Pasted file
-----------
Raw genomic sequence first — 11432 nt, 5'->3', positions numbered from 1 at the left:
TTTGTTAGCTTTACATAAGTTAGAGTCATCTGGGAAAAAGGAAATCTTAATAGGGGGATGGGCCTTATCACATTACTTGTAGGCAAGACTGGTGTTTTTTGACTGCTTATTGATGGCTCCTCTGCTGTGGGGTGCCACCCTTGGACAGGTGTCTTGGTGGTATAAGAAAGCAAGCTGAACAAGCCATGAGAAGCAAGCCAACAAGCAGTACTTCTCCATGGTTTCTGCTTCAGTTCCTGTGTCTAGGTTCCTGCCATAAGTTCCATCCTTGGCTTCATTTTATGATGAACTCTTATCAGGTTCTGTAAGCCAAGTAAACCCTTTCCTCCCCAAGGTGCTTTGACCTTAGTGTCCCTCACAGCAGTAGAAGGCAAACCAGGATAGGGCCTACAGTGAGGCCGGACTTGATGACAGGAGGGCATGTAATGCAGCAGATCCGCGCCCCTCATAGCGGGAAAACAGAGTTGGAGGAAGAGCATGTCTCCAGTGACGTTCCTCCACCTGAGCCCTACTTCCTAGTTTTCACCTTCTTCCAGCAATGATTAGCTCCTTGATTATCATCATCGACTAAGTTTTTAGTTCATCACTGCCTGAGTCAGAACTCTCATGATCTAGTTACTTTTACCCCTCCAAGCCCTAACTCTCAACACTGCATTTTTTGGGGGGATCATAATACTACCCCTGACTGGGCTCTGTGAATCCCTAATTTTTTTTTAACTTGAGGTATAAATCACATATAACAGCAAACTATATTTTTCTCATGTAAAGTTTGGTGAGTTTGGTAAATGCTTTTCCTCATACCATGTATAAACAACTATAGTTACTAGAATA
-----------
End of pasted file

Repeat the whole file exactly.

Raw genomic sequence first — 11432 nt, 5'->3', positions numbered from 1 at the left:
TTTGTTAGCTTTACATAAGTTAGAGTCATCTGGGAAAAAGGAAATCTTAATAGGGGGATGGGCCTTATCACATTACTTGTAGGCAAGACTGGTGTTTTTTGACTGCTTATTGATGGCTCCTCTGCTGTGGGGTGCCACCCTTGGACAGGTGTCTTGGTGGTATAAGAAAGCAAGCTGAACAAGCCATGAGAAGCAAGCCAACAAGCAGTACTTCTCCATGGTTTCTGCTTCAGTTCCTGTGTCTAGGTTCCTGCCATAAGTTCCATCCTTGGCTTCATTTTATGATGAACTCTTATCAGGTTCTGTAAGCCAAGTAAACCCTTTCCTCCCCAAGGTGCTTTGACCTTAGTGTCCCTCACAGCAGTAGAAGGCAAACCAGGATAGGGCCTACAGTGAGGCCGGACTTGATGACAGGAGGGCATGTAATGCAGCAGATCCGCGCCCCTCATAGCGGGAAAACAGAGTTGGAGGAAGAGCATGTCTCCAGTGACGTTCCTCCACCTGAGCCCTACTTCCTAGTTTTCACCTTCTTCCAGCAATGATTAGCTCCTTGATTATCATCATCGACTAAGTTTTTAGTTCATCACTGCCTGAGTCAGAACTCTCATGATCTAGTTACTTTTACCCCTCCAAGCCCTAACTCTCAACACTGCATTTTTTGGGGGGATCATAATACTACCCCTGACTGGGCTCTGTGAATCCCTAATTTTTTTTTAACTTGAGGTATAAATCACATATAACAGCAAACTATATTTTTCTCATGTAAAGTTTGGTGAGTTTGGTAAATGCTTTTCCTCATACCATGTATAAACAACTATAGTTACTAGAATA